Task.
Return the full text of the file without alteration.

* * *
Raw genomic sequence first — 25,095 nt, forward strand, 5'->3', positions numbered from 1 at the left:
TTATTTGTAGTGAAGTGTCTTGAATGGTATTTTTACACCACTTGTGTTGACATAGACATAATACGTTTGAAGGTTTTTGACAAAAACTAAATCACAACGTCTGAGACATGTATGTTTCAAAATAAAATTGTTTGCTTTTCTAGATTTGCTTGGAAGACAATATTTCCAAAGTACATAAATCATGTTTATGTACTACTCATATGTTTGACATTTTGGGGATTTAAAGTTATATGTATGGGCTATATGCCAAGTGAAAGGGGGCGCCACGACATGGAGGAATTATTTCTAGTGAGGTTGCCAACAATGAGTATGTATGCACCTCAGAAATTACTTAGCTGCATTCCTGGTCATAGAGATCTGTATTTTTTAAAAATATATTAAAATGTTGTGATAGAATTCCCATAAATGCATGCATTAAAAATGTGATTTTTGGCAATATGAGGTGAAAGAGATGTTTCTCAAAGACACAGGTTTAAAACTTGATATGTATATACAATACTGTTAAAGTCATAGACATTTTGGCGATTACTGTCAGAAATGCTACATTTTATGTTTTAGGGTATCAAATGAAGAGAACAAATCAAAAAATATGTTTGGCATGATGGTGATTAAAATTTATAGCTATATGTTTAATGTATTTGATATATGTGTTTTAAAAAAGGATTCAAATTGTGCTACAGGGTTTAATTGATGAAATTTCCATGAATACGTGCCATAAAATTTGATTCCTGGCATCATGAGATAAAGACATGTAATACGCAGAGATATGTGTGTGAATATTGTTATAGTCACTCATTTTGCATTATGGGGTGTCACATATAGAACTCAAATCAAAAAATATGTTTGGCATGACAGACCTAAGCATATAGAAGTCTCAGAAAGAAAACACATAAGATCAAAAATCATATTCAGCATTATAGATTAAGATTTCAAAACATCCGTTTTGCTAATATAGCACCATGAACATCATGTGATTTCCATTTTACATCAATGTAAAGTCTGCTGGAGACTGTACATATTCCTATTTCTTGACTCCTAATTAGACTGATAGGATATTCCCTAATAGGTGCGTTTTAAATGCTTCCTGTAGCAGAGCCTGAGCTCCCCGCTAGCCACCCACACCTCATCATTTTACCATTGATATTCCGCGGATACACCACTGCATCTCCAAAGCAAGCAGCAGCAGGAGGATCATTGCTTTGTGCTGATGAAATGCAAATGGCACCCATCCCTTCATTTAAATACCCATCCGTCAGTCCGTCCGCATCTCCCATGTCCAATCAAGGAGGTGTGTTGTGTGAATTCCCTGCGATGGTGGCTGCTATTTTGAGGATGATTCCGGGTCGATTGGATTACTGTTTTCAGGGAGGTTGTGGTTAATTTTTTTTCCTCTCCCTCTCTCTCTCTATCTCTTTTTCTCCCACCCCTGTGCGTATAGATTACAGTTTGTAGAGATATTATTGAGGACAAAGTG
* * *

Raw genomic sequence first — 25,095 nt, forward strand, 5'->3', positions numbered from 1 at the left:
TTATTTGTAGTGAAGTGTCTTGAATGGTATTTTTACACCACTTGTGTTGACATAGACATAATACGTTTGAAGGTTTTTGACAAAAACTAAATCACAACGTCTGAGACATGTATGTTTCAAAATAAAATTGTTTGCTTTTCTAGATTTGCTTGGAAGACAATATTTCCAAAGTACATAAATCATGTTTATGTACTACTCATATGTTTGACATTTTGGGGATTTAAAGTTATATGTATGGGCTATATGCCAAGTGAAAGGGGGCGCCACGACATGGAGGAATTATTTCTAGTGAGGTTGCCAACAATGAGTATGTATGCACCTCAGAAATTACTTAGCTGCATTCCTGGTCATAGAGATCTGTATTTTTTAAAAATATATTAAAATGTTGTGATAGAATTCCCATAAATGCATGCATTAAAAATGTGATTTTTGGCAATATGAGGTGAAAGAGATGTTTCTCAAAGACACAGGTTTAAAACTTGATATGTATATACAATACTGTTAAAGTCATAGACATTTTGGCGATTACTGTCAGAAATGCTACATTTTATGTTTTAGGGTATCAAATGAAGAGAACAAATCAAAAAATATGTTTGGCATGATGGTGATTAAAATTTATAGCTATATGTTTAATGTATTTGATATATGTGTTTTAAAAAAGGATTCAAATTGTGCTACAGGGTTTAATTGATGAAATTTCCATGAATACGTGCCATAAAATTTGATTCCTGGCATCATGAGATAAAGACATGTAATACGCAGAGATATGTGTGTGAATATTGTTATAGTCACTCATTTTGCATTATGGGGTGTCACATATAGAACTCAAATCAAAAAATATGTTTGGCATGACAGACCTAAGCATATAGAAGTCTCAGAAAGAAAACACATAAGATCAAAAATCATATTCAGCATTATAGATTAAGATTTCAAAACATCCGTTTTGCTAATATAGCACCATGAACATCATGTGATTTCCATTTTACATCAATGTAAAGTCTGCTGGAGACTGTACATATTCCTATTTCTTGACTCCTAATTAGACTGATAGGATATTCCCTAATAGGTGCGTTTTAAATGCTTCCTGTAGCAGAGCCTGAGCTCCCCGCTAGCCACCCACACCTCATCATTTTACCATTGATATTCCGCGGATACACCACTGCATCTCCAAAGCAAGCAGCAGCAGGAGGATCATTGCTTTGTGCTGATGAAATGCAAATGGCACCCATCCCTTCATTTAAATACCCATCCGTCAGTCCGTCCGCATCTCCCATGTCCAATCAAGGAGGTGTGTTGTGTGAATTCCCTGCGATGGTGGCTGCTATTTTGAGGATGATTCCGGGTCGATTGGATTACTGTTTTCAGGGAGGTTGTGGTTAATTTTTTTTCCTCTCCCTCTCTCTCTCTATCTCTTTTTCTCCCACCCCTGTGCGTATAGATTACAGTTTGTAGAGATATTATTGAGGACAAAGTG